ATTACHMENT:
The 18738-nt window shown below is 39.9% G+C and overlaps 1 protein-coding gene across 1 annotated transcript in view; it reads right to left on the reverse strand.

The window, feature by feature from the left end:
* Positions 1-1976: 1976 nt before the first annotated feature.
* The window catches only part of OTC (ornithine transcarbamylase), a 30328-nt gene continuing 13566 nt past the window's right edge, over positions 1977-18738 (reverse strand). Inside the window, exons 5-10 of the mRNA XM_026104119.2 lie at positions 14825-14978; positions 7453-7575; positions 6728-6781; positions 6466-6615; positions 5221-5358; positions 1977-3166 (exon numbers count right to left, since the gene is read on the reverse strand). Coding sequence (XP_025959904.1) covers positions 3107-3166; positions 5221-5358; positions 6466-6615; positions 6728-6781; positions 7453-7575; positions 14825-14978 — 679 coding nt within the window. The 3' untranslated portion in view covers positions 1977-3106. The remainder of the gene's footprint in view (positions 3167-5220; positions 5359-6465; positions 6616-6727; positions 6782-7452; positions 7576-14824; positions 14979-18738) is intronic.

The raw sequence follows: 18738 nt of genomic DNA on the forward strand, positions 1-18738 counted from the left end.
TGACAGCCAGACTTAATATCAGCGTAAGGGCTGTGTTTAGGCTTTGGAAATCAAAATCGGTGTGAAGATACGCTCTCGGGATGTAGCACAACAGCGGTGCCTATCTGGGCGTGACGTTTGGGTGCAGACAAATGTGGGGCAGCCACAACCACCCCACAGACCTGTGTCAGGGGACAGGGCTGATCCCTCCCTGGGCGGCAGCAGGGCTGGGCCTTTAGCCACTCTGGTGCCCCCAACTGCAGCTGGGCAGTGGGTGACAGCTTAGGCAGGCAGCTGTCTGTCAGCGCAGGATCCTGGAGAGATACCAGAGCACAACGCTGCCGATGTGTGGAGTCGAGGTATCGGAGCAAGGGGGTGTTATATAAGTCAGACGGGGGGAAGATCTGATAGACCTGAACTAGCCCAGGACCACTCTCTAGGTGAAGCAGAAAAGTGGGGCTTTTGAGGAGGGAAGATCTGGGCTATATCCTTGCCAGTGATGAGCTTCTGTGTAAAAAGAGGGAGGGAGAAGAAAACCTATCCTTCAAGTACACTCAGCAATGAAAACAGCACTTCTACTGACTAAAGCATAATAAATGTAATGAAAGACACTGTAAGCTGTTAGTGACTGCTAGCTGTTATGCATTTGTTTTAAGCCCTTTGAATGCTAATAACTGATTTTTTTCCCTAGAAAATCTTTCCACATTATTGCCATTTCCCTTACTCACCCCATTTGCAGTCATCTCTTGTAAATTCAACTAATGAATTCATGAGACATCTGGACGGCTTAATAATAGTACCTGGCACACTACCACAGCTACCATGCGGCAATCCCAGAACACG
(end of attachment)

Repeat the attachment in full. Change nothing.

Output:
The 18738-nt window shown below is 39.9% G+C and overlaps 1 protein-coding gene across 1 annotated transcript in view; it reads right to left on the reverse strand.

The window, feature by feature from the left end:
* Positions 1-1976: 1976 nt before the first annotated feature.
* The window catches only part of OTC (ornithine transcarbamylase), a 30328-nt gene continuing 13566 nt past the window's right edge, over positions 1977-18738 (reverse strand). Inside the window, exons 5-10 of the mRNA XM_026104119.2 lie at positions 14825-14978; positions 7453-7575; positions 6728-6781; positions 6466-6615; positions 5221-5358; positions 1977-3166 (exon numbers count right to left, since the gene is read on the reverse strand). Coding sequence (XP_025959904.1) covers positions 3107-3166; positions 5221-5358; positions 6466-6615; positions 6728-6781; positions 7453-7575; positions 14825-14978 — 679 coding nt within the window. The 3' untranslated portion in view covers positions 1977-3106. The remainder of the gene's footprint in view (positions 3167-5220; positions 5359-6465; positions 6616-6727; positions 6782-7452; positions 7576-14824; positions 14979-18738) is intronic.

The raw sequence follows: 18738 nt of genomic DNA on the forward strand, positions 1-18738 counted from the left end.
TGACAGCCAGACTTAATATCAGCGTAAGGGCTGTGTTTAGGCTTTGGAAATCAAAATCGGTGTGAAGATACGCTCTCGGGATGTAGCACAACAGCGGTGCCTATCTGGGCGTGACGTTTGGGTGCAGACAAATGTGGGGCAGCCACAACCACCCCACAGACCTGTGTCAGGGGACAGGGCTGATCCCTCCCTGGGCGGCAGCAGGGCTGGGCCTTTAGCCACTCTGGTGCCCCCAACTGCAGCTGGGCAGTGGGTGACAGCTTAGGCAGGCAGCTGTCTGTCAGCGCAGGATCCTGGAGAGATACCAGAGCACAACGCTGCCGATGTGTGGAGTCGAGGTATCGGAGCAAGGGGGTGTTATATAAGTCAGACGGGGGGAAGATCTGATAGACCTGAACTAGCCCAGGACCACTCTCTAGGTGAAGCAGAAAAGTGGGGCTTTTGAGGAGGGAAGATCTGGGCTATATCCTTGCCAGTGATGAGCTTCTGTGTAAAAAGAGGGAGGGAGAAGAAAACCTATCCTTCAAGTACACTCAGCAATGAAAACAGCACTTCTACTGACTAAAGCATAATAAATGTAATGAAAGACACTGTAAGCTGTTAGTGACTGCTAGCTGTTATGCATTTGTTTTAAGCCCTTTGAATGCTAATAACTGATTTTTTTCCCTAGAAAATCTTTCCACATTATTGCCATTTCCCTTACTCACCCCATTTGCAGTCATCTCTTGTAAATTCAACTAATGAATTCATGAGACATCTGGACGGCTTAATAATAGTACCTGGCACACTACCACAGCTACCATGCGGCAATCCCAGAACACG